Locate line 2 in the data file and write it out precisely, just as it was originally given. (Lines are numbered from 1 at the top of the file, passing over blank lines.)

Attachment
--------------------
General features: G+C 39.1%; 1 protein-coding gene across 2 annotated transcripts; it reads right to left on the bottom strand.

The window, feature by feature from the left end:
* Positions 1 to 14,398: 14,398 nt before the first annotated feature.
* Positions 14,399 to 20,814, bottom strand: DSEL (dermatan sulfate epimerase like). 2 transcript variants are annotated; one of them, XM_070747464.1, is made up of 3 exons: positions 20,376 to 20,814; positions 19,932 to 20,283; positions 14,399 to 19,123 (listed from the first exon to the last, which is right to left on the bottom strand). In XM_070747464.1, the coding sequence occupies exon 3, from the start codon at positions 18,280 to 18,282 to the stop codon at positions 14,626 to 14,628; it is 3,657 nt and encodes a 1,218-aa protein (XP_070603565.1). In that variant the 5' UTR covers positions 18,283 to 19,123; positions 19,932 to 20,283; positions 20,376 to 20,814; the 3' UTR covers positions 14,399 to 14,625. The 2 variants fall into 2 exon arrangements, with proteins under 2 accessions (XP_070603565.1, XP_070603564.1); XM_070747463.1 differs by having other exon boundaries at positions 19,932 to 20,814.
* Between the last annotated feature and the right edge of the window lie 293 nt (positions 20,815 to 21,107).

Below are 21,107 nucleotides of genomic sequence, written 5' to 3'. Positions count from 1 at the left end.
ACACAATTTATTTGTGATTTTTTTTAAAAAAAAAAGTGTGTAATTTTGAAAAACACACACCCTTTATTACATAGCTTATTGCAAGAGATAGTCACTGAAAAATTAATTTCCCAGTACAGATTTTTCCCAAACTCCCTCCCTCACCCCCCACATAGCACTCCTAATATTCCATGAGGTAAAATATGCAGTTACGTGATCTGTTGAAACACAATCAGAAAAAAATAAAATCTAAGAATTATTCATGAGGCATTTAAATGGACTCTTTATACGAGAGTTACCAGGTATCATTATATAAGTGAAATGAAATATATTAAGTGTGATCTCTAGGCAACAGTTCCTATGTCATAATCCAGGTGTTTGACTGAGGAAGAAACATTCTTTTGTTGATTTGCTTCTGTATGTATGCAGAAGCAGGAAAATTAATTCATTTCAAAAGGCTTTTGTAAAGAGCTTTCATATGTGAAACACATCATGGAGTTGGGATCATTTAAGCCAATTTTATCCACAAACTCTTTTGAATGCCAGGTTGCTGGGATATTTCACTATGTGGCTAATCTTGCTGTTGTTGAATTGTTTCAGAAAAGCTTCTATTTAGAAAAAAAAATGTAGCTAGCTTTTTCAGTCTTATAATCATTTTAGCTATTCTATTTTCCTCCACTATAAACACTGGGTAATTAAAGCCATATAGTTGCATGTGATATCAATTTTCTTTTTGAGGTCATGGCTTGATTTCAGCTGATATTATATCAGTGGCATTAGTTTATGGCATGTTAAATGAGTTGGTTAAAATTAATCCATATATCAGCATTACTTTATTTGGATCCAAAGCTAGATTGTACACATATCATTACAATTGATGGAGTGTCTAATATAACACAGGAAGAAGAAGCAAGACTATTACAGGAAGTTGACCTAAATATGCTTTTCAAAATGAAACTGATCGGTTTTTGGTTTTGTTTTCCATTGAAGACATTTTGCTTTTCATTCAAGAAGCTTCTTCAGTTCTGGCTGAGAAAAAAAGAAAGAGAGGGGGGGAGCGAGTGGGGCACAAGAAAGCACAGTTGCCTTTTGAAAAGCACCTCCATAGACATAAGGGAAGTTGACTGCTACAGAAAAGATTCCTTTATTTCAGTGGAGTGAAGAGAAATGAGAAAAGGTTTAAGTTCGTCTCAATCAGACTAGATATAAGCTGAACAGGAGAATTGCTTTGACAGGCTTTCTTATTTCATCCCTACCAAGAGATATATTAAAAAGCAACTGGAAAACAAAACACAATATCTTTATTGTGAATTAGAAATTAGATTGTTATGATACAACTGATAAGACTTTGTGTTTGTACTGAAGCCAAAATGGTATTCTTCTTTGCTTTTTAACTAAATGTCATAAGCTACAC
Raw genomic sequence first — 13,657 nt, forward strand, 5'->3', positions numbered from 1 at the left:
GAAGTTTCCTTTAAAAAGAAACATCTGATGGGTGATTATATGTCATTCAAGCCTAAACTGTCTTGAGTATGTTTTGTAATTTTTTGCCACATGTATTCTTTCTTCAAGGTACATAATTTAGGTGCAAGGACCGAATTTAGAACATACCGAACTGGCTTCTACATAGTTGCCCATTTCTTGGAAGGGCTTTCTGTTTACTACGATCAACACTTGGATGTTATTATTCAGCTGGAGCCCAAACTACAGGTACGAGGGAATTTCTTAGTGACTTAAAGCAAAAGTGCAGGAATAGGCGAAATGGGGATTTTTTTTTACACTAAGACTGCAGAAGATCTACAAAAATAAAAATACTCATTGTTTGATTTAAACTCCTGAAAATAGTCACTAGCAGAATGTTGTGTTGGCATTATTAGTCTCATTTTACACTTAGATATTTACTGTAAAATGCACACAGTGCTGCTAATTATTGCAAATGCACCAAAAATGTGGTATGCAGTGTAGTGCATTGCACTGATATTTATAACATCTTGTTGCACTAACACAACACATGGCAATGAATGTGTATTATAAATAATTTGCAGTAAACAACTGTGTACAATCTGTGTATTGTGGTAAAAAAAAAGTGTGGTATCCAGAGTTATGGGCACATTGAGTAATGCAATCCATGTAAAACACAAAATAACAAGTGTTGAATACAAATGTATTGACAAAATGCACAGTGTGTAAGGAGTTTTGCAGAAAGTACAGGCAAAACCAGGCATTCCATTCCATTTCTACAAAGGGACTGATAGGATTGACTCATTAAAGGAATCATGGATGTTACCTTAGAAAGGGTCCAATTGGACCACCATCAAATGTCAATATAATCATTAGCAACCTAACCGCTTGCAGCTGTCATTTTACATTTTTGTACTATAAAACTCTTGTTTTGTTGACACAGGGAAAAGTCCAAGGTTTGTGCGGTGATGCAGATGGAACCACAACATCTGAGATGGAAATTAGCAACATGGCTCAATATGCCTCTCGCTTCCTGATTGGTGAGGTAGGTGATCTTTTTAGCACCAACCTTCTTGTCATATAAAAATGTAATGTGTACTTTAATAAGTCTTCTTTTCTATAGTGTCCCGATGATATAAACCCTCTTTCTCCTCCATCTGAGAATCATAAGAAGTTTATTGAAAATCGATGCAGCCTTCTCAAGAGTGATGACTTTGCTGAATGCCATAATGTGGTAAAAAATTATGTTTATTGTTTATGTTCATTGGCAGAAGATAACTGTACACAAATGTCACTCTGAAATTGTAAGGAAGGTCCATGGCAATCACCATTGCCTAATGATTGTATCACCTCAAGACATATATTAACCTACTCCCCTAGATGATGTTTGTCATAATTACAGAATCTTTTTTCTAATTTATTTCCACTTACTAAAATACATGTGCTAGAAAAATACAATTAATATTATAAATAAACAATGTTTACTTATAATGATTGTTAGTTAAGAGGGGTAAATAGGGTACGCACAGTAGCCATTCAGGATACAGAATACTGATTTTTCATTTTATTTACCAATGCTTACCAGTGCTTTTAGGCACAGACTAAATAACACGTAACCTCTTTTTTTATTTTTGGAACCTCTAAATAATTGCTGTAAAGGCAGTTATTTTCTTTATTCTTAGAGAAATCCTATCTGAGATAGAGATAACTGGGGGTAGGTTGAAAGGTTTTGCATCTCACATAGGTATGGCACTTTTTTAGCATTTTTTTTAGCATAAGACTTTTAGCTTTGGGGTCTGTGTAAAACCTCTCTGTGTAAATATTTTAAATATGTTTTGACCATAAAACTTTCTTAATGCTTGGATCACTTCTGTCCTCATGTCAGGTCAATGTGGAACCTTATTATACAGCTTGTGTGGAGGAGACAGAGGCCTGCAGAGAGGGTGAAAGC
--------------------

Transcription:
The window, feature by feature from the left end: